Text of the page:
She acknowledges that the strong, souped-up, “Survivor”-fortified CBS lineup helped, too. Though the network’s ratings phenom is not a newscast lead-in, it does present a good platform from which to promote KTHV newscasts and personalities, she said.
And it’s KTHV’s promotion that many credit. Newkirk, a former promotions director herself, said promotion is always key to a successful newscast. Careful to say he’s not making excuses for his affiliate’s performance, Nicholson said KTHV’s promotions machine does good work.
“I’ve got to tell you, more than anything, I believe the marketing of KTHV has clearly been superior to everyone else in this marketplace,” he said. “… We have got to come out and do a much better job of marketing, a much better job. And it’s got to start, and it’s got to start real soon.”
Krile said KTHV has the content to back up its promotions.
“They’re marketing themselves well, they’re promoting themselves well, the newscast looked good, the content’s good on them,” Krile said. “You can say what you will about pulling Craig [O’Neill] in to do sports and throwing weather out into a Weather Garden, but the audience seems to like it.”
Other reasons KTHV has surged:
• Audience-building. On KARK’s “Must-See TV” night during sweeps, KTHV’s “48 Hours” logged a 9 and 13 against “E.R.” At 10 p.m., however, after “48 Hours” signs off and KTHV news signs on, the affiliate grew the audience to an impressive 16 and 27.
• Timing. KTHV introduced warm, friendly “Today’s THV” in 1995, during the days of KARK’s sensational, tabloid-TV news strategy. Krile said viewers who were turned off by KARK’s exploits could switch to KTHV for the alternative. That’s when then-No. 2 KARK’s audience began to erode.
• Planning. Newkirk said KTHV formed plans early in its Gannett days to first conquer KARK, then set its sights on KATV. The station formulates a new, 18-month plan every 12 months and remains goal-oriented, she said. It has allowed them improve each part of its newscast and challenge its competitors.
“What they did, I think quite wisely, is the first thing they did was went after [KARK], because that was their first goal,” Krile said. “And at that point, [KARK] was still weakening and … it didn’t take that many books to pass them. And then they set their eyes on [KATV].”
All of that helped make KTHV Gannett’s fastest-growing station since 1996, according to its own in-house research.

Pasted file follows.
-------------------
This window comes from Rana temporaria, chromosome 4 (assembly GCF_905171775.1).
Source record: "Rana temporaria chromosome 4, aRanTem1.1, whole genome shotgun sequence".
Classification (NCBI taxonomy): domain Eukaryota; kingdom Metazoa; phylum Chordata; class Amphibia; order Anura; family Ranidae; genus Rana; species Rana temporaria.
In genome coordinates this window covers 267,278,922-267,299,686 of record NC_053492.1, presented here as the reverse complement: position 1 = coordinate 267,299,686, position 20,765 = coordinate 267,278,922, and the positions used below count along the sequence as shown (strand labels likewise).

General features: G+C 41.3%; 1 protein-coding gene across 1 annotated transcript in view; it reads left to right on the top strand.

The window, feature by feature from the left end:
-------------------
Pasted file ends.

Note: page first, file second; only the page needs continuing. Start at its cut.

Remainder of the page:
Nicholson said he won’t accept anything less than being No. 1 again.
Both Nicholson and news director Bob Steel said KATV has done a poor job of marketing its newscasts and personalities. A new director of promotions, Jim Hays, is working now to remedy that, Nicholson said. Hays’ efforts should begin showing up this week.
KATV will also tweak its newscasts. Nicholson said KATV must work harder to provide relevant news.
“I think we have gotten trapped, as every other television station in America has, in providing regular features that may not be as germane as they used to be. And, by golly, people will not tolerate you wasting their time,” he said.
Steel agrees. He said that while viewers won’t see shorter stories, the content will be heavier, “more newsy” and with a “harder edge.”
“So, bottom line is, if you make a better effort to just cover the news of the day, you have — I think — a better chance of winning viewers,” Steel said. “So less discretionary content is kind of where we’re headed and more viewer benefit content; things that are happening in Arkansas; local, local, local.”
At KARK, general sales manager Bob Denman believes his station has seen the bottom, and is now ready to rise. KARK is purchasing a new satellite truck and is adding a fourth meteorologist to its weather team. A new weatherman, Mark Dixon, will start Saturday. And a new promotional effort, focusing its news personalities, is underway.
February 2001, Monday-Friday household rating/share
February 2001 — February 2000 — Change
KARK — 4/17 — 5/19 — -1/-2
KATV — 8/32 — 9/32 — -1/0
KTHV — 6/26 — 4/17 — 2/9
KARK — 8/16 — 10/21 — -2/-5
KATV — 15/29 — 14/31 — 1/-2
KTHV — 8/16 — 5/11 — 3/5
KARK — 8/13 — 9/16 — -1/-3
KATV — 17/28 — 18/30 — -1/-2
KTHV — 11/18 — 7/12 — 4/6
KARK — 8/16 — 10/20 — -2/-4
KATV — 14/26 — 15/29 — -1/-3
KTHV — 14/27 — 10/19 — 4/8
Source: Nielsen Media Research, the stations.
Note: The ratings number is the percentage of the market watching the station. The share is the percentage of all sets turned on that are watching the station.